…sults bug from 6490c31 Only fb_StrDelete() was being used to delete ignored string results, but that actually doesn't free the temporary descriptors used for string function results, but only the string data. The descriptors were leaked and can easily be exhausted - the rtlib only has 256. Solution: call fb_hStrDelTemp() instead, as done in lots of rtlib code.
This also solves a cyclic dependency with crt/win32/wchar.bi which itself #includes crt/stdint.bi.
This reverts commit e438f7f. Enums have special behaviour when inside Extern blocks: Normally they create a namespace to hold the enumconstants, but inside an Extern block, they don't create that namespace. This means normally enumconstants won't conflict with other global symbols or those from parallel enums, but inside Extern blocks they behave like enums in C and are added to the toplevel namespace, possibly conflicting with other globals. I don't like that enums have special behaviour in Extern blocks, but currently there's no alternative to get the C-style behaviour where enumconstants are added to the toplevel namespace. The change has caused problems with FB bindings to C libraries, for example here: http://www.freebasic.net/forum/viewtopic.php?f=14&t=22147 and it's best to revert it for now. The reason why this caused problems with code like this: enum foo = 1 end enum type foo as integer print foo '' error: Variable not declared, foo is that during symbol lookup, the type "foo" shadows the enumconstant "foo" which is imported from the enum's implicit namespace via the implicit USING done by enums. The same can be observed when using explicit namespaces: namespace aaa foo = 1 end namespace using aaa type foo as integer print foo '' error: Variable not declared, foo In other words, the lookup allows a type to shadow a constant, even though types and constants/variables/procedures are usually treated as being in separate namespaces (we can declare a type A and a variable A without duplicate definition error). But it works like that in C++ too, and is a whole different issue, not just related to enums... Conflicts: changelog.txt
symbGetMangledName() could add abbreviations and leave them in the list when mangling an UDT, because that didn't use symbMangleEndAbbrev(). Then if a procedure would be mangled next, it could see those abbreviations in the list, because even though it used symbMangleInitAbbrev(), that did only reset the counter, but not the list. Thus we'd end up with "ghost" abbreviations in the list, and new abbreviations could be assigned the same id as those ghost ones. Then the lookup would just use whichever is first... This was the cause of the issue reported here: http://www.freebasic.net/forum/viewtopic.php?f=3&t=22533 and it seems to happen since eca05cc when compiling with -gen gcc. It doesn't happen under -gen gas because that does not use symbGetMangledName() as much (in fact it probably doesn't mangle UDTs at all, thus side-stepping the issue).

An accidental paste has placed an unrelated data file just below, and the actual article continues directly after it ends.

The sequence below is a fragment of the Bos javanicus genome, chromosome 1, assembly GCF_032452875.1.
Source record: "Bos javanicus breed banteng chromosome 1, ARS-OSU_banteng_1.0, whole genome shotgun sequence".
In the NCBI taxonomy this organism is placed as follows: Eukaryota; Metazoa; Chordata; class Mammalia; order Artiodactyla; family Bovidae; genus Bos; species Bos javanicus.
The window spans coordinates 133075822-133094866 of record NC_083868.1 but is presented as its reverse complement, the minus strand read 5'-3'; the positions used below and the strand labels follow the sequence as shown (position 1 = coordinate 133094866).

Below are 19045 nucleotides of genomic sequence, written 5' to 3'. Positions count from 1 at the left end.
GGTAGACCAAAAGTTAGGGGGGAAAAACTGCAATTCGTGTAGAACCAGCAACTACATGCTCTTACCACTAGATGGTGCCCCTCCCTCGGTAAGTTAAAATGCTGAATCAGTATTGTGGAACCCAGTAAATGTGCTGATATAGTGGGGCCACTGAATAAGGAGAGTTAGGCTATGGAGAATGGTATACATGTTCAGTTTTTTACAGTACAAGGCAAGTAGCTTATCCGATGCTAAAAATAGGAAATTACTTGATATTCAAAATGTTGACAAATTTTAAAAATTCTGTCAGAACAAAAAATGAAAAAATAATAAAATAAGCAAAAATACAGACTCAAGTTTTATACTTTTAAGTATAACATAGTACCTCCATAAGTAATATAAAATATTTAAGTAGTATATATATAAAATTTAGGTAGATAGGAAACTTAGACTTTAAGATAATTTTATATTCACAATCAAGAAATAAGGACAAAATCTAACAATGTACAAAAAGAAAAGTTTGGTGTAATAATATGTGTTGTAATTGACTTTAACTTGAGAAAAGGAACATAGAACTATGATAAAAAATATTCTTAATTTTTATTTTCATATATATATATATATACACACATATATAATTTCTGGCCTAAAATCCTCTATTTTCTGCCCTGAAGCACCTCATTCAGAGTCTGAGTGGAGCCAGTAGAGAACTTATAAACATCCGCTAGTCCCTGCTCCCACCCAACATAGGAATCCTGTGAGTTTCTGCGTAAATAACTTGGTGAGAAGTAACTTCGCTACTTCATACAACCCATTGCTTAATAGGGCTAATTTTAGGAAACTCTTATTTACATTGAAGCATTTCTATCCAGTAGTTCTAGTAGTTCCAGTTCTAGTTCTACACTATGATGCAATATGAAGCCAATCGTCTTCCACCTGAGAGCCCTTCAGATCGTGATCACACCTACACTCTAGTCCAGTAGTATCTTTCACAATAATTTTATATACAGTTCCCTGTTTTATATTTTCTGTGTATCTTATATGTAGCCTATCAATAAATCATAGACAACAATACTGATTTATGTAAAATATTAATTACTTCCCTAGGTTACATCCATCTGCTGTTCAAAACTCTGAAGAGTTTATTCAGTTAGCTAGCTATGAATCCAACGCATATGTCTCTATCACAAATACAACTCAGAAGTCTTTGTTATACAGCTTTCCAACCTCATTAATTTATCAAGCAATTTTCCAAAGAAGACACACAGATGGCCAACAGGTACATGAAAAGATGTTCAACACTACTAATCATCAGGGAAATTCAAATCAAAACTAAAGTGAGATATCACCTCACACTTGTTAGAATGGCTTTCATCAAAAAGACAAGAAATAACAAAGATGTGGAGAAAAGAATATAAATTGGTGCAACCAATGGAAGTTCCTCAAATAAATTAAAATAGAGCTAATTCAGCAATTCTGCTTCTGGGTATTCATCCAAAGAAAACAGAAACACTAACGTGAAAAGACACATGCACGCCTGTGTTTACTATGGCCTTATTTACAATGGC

allowing it to work with 64bit Integers too.
It is really the ptr field that holds the buffer containing the array elements, so it makes sense to give it the array dtype. In fact, doing this for the ptr field makes more sense than doing it for the data field, because the data field may not point to the array data directly (due to the "diff" difference). http://www.freebasic.net/forum/viewtopic.php?p=197586#p197586
- bydesc array parameter dimensions weren't being encoded (e.g. array() and array(any), or array(any) and array(any, any) were seen as the same) - Function result CONSTness wasn't encoded, and will be encoded now. This means two function pointers that differ only in function result CONSTness are seen as different now. This matches the overloading rules and the C++ mangling. - BYVAL parameter CONSTness was encoded, and will no longer be encoded now. Two function pointers that differ only in a BYVAL parameter that's CONST in one and non-CONST in the other, are now seen as the same type, as in C++. Overloading isn't allowed based on BYVAL parameter CONSTness either, and the C++ mangling ignores BYVAL parameter CONSTness too.
instead of checking stdin by default - seems more logical & more commonly needed.